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CBA says banking sector restructuring almost complete

CBA Says Banking Sector Restructuring Almost Complete

The process of restructuring Azerbaijan’s banking sector, which started in January 2016 with an aim to revitalize the country’s banking system, is almost complete.

President of the Central Bank of Azerbaijan (CBA) Elman Rustamov announced about this while talking to reporters on February 26, adding that the licenses of six banks have been revoked so far.

“Weak banks were eliminated, as a result of which the banking sector sustainability strengthened even more,” he said.

Since early 2016, the CBA has terminated the licenses of Texnikabank, Caucasus Development Bank, Atrabank, Gandja Bank, Bank of Azerbaijan, United Credit Bank and NBCBank. Later, the license of NBCBank was restored.

The consolidation will allow stable banks, which have deliberately decided to merge, to increase their share in the market and to gain more revenues, experts say. This strategy would be more correct if targets growth of profit and market share.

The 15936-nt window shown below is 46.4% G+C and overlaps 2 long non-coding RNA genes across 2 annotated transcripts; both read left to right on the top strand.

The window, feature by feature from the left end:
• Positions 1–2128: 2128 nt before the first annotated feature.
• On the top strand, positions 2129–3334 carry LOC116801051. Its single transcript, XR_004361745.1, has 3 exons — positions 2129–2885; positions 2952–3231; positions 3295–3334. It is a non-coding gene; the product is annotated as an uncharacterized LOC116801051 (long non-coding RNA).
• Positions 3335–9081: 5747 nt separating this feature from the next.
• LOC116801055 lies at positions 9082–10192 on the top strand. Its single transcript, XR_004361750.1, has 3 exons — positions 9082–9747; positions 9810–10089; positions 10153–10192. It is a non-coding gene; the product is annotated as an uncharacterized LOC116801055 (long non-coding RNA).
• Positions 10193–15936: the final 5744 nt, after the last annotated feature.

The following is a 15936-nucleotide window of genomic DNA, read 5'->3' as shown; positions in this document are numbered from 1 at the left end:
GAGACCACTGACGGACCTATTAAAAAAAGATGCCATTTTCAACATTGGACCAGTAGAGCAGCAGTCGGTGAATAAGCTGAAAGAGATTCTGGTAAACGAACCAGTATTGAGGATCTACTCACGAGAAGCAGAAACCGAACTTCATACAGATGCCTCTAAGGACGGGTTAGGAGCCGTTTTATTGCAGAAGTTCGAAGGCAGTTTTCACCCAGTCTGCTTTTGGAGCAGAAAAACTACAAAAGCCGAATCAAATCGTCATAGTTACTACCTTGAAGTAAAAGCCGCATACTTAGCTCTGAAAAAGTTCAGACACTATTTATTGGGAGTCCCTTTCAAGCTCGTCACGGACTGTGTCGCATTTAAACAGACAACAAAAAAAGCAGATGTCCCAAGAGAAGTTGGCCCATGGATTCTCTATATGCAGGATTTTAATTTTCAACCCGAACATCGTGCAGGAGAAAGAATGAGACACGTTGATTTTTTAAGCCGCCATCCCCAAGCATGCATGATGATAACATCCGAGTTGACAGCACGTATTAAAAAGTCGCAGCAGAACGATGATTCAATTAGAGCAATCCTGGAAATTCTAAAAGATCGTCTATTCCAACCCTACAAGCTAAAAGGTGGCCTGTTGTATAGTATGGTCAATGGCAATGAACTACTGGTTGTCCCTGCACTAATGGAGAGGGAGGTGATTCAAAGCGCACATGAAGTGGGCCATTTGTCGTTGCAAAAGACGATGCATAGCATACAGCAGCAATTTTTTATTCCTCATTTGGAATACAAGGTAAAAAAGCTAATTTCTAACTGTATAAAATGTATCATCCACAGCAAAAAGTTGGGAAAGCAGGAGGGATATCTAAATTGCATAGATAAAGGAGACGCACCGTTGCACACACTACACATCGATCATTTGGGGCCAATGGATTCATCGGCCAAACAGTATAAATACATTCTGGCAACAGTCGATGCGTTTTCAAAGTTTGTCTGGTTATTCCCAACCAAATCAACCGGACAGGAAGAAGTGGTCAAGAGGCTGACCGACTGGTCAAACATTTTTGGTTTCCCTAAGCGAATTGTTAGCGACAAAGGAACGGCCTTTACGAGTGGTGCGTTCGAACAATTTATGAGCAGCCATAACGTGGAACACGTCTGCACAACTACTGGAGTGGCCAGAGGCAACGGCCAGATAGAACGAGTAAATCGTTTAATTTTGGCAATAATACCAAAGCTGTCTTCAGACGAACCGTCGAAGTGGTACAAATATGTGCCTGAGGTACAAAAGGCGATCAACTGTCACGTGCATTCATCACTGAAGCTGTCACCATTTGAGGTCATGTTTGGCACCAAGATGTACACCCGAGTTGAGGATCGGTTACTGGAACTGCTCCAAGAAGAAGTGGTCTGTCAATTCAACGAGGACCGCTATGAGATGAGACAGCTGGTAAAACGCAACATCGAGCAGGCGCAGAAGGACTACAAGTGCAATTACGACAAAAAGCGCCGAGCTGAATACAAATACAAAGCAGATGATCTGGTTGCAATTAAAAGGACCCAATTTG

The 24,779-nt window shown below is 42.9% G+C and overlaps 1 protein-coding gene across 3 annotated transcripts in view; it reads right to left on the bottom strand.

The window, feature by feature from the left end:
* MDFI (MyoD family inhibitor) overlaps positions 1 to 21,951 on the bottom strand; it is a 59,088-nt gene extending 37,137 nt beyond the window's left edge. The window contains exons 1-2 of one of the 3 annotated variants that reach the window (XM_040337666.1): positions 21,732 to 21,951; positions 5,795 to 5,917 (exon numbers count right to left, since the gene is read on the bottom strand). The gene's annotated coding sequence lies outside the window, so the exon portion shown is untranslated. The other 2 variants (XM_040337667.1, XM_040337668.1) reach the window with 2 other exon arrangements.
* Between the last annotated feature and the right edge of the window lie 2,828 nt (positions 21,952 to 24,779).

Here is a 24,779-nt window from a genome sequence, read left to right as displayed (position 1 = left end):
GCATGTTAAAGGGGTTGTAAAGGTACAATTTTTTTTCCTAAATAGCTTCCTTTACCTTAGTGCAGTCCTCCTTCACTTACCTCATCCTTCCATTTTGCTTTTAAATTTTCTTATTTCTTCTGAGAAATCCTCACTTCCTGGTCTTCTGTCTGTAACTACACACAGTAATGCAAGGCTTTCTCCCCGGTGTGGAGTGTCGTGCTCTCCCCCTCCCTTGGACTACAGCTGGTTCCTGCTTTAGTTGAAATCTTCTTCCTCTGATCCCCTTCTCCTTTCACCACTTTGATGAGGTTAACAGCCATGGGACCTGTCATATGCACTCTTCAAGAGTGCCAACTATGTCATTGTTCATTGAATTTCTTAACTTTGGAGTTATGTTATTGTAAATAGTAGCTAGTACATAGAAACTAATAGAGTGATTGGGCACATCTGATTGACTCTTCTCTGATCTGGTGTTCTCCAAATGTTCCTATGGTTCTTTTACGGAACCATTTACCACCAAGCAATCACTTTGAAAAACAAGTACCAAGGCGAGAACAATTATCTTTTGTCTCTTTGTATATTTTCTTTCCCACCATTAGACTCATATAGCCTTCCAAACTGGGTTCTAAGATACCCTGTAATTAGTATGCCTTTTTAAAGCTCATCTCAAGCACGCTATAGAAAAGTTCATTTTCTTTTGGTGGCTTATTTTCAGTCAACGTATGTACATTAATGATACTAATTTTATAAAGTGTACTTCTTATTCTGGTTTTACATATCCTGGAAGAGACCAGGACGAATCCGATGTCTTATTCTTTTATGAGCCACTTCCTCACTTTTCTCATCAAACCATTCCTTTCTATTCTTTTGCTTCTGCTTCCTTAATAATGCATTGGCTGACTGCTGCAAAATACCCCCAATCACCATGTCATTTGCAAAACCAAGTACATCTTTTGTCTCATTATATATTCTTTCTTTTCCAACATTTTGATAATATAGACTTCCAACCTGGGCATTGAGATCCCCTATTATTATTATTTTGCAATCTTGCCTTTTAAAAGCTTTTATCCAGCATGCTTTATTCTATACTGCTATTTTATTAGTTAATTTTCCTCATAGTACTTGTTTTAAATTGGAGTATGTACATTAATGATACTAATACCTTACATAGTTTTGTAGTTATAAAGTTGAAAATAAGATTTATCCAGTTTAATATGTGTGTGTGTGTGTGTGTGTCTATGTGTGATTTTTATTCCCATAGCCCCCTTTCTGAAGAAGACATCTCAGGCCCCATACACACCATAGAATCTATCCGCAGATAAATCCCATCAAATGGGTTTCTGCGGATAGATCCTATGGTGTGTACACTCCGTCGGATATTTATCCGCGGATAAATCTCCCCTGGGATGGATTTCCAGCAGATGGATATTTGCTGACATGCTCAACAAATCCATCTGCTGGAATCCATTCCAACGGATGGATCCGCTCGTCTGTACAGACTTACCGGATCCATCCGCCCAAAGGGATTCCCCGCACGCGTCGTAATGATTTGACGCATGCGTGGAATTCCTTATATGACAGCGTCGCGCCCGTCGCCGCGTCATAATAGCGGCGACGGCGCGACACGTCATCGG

The International Finance Corporation and the European Bank for Reconstruction and Development support the consolidation of the country’s banks, regarding it as a way leading to financial recovery of the banks.

In late January 2016, AGBank and DemirBank signed a protocol of intent about merging. However, Demirbank’s shareholders refused from merging, referring to the unreasonableness of such an action. Thus, in February, AGBank and Bank Standard decided to merge, and signed a relevant protocol of intention.

Caucasus Development Bank also plans to discuss its merger with other banks on March 20.

Rustamov went on to add that the CBA will continue assisting the banks to improve their liquidity after the establishment of the Financial Market Supervisory Body.

“I think the CBA will keep this function. The establishment of the Financial Market Supervisory Body will not keep the CBA apart from ensuring financial stability in the country,” he noted.

Touching upon the possibility of third devaluation in Azerbaijan, Rustamov said there is no ground for it.

“Although the oil prices are low, they are stable,” he said. “Recently, the amendments to Azerbaijan’s state budget have been approved in which the real oil price was set.”

Rustamov believes that the stabilization of the foreign trade balance will lead to stabilization of the currency market.

“Optimization of the import is observed. There are primary customs statistics, and we will carefully study the statistics for January and February,” he added. “In general, Azerbaijan’s foreign trade balance is also being stabilized. It gives us an opportunity to restore stability in the foreign exchange market and to maintain the stable exchange rate of manat in the floating mode.”

Azerbaijan’s national currency, the manat was devalued twice last year – in February by 34 percent and in December by 48 percent.